There’s a lot of emphasis put on decision-making: making sure you’re making the right decision; evaluating all the right factors before making a decision. But we rarely talk about revisiting decisions.
I think perhaps there’s a human tendency to treat past decisions as fixed. That’s certainly true when it comes to evaluating technology.
I’ve been guilty of this. I remember once chatting with Mark about something written in PHP—probably something I had written—and I made some remark to the effect of “I know PHP isn’t a great language…” Mark rightly called me on that. The language wasn’t great in the past but it has come on in leaps and bounds. My perception of the language, however, had not updated accordingly.
I try to keep that lesson in mind whenever I’m thinking about languages, tools and frameworks that I’ve investigated in the past but haven’t revisited in a while.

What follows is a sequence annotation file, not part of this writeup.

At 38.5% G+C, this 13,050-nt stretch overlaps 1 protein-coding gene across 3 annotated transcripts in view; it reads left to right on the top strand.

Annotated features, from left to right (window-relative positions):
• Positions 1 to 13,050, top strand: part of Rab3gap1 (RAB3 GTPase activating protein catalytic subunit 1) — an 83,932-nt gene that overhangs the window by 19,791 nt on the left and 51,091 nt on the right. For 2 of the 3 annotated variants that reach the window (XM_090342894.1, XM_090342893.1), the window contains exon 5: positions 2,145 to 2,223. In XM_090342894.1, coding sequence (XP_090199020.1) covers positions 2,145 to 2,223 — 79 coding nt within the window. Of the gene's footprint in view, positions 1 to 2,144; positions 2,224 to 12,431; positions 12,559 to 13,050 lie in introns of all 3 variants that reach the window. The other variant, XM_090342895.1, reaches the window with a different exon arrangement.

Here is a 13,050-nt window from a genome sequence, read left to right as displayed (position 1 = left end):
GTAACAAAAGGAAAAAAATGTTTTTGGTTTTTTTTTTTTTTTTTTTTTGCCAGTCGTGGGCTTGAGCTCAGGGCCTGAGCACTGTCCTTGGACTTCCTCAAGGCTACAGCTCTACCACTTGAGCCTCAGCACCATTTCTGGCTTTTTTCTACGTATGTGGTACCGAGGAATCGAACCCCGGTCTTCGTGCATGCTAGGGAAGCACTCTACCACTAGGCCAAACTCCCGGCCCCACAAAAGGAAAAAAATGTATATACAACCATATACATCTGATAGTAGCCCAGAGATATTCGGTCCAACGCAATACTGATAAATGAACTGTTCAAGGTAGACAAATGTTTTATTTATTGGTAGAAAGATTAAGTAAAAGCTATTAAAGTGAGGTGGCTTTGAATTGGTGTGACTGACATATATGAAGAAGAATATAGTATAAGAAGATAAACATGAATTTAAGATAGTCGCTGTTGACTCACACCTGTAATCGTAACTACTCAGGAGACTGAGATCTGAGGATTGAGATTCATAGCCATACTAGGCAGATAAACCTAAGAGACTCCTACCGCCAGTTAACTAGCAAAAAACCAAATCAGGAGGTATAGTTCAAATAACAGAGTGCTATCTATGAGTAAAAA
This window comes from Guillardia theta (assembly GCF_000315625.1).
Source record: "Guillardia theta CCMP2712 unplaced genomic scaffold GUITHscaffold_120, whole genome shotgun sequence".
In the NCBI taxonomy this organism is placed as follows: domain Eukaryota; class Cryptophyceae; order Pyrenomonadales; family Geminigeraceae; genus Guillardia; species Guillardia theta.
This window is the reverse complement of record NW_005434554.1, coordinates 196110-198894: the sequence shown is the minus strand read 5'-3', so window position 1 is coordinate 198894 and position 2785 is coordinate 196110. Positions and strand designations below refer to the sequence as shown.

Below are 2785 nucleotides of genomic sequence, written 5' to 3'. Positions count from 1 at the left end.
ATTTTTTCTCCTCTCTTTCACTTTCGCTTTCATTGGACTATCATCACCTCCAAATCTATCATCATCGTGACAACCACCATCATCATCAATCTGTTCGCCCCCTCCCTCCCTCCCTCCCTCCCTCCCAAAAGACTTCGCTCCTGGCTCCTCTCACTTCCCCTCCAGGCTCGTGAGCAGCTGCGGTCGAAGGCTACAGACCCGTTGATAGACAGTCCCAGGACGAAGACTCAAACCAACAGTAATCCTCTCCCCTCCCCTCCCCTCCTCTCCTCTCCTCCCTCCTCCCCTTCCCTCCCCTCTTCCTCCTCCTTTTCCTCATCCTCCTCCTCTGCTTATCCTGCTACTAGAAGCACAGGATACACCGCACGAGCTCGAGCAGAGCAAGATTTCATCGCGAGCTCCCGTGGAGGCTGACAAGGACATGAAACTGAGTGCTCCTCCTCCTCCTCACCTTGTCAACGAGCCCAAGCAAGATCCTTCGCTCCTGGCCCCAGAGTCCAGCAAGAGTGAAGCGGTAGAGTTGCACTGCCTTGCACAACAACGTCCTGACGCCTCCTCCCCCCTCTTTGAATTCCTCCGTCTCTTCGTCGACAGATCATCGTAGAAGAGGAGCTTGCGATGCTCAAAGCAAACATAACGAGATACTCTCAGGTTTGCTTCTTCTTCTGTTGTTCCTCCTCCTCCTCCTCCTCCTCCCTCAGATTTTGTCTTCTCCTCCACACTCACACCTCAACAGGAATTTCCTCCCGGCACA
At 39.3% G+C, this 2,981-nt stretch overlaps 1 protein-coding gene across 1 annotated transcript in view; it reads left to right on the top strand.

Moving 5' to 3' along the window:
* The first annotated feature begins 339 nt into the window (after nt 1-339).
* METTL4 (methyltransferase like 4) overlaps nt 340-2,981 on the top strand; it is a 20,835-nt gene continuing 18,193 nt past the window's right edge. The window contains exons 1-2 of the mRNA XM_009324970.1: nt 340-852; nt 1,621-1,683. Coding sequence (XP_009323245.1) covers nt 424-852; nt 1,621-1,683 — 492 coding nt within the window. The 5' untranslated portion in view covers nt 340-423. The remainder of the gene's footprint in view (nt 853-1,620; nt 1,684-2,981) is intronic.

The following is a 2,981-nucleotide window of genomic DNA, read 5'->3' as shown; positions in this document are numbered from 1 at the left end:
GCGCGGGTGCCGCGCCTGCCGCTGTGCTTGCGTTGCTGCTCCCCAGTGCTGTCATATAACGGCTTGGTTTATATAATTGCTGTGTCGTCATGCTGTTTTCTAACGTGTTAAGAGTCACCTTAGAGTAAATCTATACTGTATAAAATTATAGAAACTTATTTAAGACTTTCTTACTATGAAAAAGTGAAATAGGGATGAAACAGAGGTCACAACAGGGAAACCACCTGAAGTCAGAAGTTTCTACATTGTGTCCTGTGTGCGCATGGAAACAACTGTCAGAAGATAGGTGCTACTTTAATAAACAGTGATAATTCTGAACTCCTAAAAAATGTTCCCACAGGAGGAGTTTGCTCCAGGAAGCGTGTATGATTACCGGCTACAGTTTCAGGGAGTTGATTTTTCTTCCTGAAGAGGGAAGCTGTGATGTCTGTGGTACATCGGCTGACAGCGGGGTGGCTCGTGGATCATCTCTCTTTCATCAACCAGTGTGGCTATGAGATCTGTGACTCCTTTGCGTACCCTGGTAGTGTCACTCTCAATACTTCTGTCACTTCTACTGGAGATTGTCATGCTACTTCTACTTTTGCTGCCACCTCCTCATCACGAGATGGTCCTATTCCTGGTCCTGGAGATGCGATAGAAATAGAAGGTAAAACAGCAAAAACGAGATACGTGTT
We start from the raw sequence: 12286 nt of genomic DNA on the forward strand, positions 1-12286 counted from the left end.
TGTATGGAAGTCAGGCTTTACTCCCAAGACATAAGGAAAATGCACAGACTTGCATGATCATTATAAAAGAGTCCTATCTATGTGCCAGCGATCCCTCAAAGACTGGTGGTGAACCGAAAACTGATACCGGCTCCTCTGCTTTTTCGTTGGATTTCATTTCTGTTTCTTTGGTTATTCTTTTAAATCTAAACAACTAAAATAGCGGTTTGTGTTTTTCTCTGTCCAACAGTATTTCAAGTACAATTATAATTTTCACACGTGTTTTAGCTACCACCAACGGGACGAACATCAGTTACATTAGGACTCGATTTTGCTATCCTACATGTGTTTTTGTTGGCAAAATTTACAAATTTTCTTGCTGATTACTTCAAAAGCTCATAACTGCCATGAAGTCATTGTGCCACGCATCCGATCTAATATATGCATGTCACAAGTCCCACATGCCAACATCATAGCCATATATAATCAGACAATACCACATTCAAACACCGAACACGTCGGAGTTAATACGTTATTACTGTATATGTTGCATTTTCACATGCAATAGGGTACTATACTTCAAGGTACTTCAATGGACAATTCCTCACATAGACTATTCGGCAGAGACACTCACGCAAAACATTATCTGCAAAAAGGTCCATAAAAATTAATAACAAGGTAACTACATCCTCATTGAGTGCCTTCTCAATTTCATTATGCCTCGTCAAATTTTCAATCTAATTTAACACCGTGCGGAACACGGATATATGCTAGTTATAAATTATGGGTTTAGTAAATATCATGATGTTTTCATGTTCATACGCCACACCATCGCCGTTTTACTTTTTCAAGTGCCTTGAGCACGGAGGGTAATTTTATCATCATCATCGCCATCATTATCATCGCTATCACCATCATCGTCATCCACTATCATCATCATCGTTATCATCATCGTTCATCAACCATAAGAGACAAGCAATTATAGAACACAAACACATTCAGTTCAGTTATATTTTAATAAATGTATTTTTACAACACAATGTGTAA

The carousel is like one of those on a game show that shows the prizes that can be won. The tool will sit on there until I think it’s gone through enough maturing to actually be a viable tool for me, the team I’m working with and the clients I’m working for.
Crucially a carousel is circular: tools and technologies come back around for re-evaluation. It’s all too easy to treat technologies as being on a one-way conveyer belt—once they’ve past in front of your eyes and you’ve weighed them up, that’s it; you never return to re-evaluate your decision.